Poetry

I Once Walked Around the House Upside-Down

A poem based on actual events

I once walked around the house upside-down,
the ceiling fan sprouting like an alien flower
from a diamond-encrusted field of snow,
coats craning on tippy-toe atop their hooks,
slabs of books hanging from dark shelves
like bats thick in their caves, dreaming;
and the frowny old man in the green painting 
seeming to smile now, standing on his head — 
startled by this new understanding, this revelation 
that a child with naught but a pot lid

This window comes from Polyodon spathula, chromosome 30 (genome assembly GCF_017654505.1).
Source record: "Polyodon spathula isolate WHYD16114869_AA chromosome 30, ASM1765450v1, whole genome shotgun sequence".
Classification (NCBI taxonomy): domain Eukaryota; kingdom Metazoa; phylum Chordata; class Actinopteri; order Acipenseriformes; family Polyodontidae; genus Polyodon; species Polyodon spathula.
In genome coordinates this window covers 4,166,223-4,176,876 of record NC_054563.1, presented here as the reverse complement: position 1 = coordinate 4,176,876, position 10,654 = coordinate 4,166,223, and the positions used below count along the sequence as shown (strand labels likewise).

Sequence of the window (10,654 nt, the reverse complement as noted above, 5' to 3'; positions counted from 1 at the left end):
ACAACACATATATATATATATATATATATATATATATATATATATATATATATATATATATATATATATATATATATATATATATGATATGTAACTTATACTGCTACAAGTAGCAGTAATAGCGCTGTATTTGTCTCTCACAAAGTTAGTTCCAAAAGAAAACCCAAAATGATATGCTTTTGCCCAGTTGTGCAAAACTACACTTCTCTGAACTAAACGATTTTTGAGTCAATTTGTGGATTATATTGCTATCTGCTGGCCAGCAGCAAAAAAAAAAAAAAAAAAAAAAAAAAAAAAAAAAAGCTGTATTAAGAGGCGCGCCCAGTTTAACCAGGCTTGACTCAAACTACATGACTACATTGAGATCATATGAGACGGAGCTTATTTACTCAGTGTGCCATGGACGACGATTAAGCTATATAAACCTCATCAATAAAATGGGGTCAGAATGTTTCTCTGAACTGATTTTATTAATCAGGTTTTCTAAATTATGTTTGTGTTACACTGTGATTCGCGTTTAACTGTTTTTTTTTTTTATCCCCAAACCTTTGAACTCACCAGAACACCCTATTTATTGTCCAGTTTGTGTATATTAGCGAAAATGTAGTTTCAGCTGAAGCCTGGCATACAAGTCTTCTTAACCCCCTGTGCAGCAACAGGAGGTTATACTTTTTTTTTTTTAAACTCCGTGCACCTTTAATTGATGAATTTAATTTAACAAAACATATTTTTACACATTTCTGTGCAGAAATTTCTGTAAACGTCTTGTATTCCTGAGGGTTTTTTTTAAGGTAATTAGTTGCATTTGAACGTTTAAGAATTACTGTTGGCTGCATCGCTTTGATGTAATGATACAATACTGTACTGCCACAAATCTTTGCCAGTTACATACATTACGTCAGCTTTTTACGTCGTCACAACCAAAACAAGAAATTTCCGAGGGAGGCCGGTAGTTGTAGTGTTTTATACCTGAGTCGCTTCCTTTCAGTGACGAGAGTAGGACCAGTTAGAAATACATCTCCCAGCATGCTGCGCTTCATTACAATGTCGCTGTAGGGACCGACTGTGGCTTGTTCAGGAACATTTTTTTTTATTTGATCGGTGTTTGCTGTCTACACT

could render so radical a revolution.


About the poem

I have this memory from when I was seven of walking around the house holding the shiny lid of a pot just under my nose; directing my eyes downward, the mirrored world filled my vision, giving me a vertiginous feeling as I navigated around my once-familiar home, suddenly turned surreal. If you’d like to try this yourself, two pieces of advice:

  1. Unless you’re already short, try kneeling. I’m too tall now to get the full effect, because back then a lot of the furniture and wall-hangings were above my head…now I only get the top third of the wall.
  2. Stay inside, on terra cognito; I can’t be responsible for people walking into cars, tripping over sewer-grates, wandering into rose bushes, etc.

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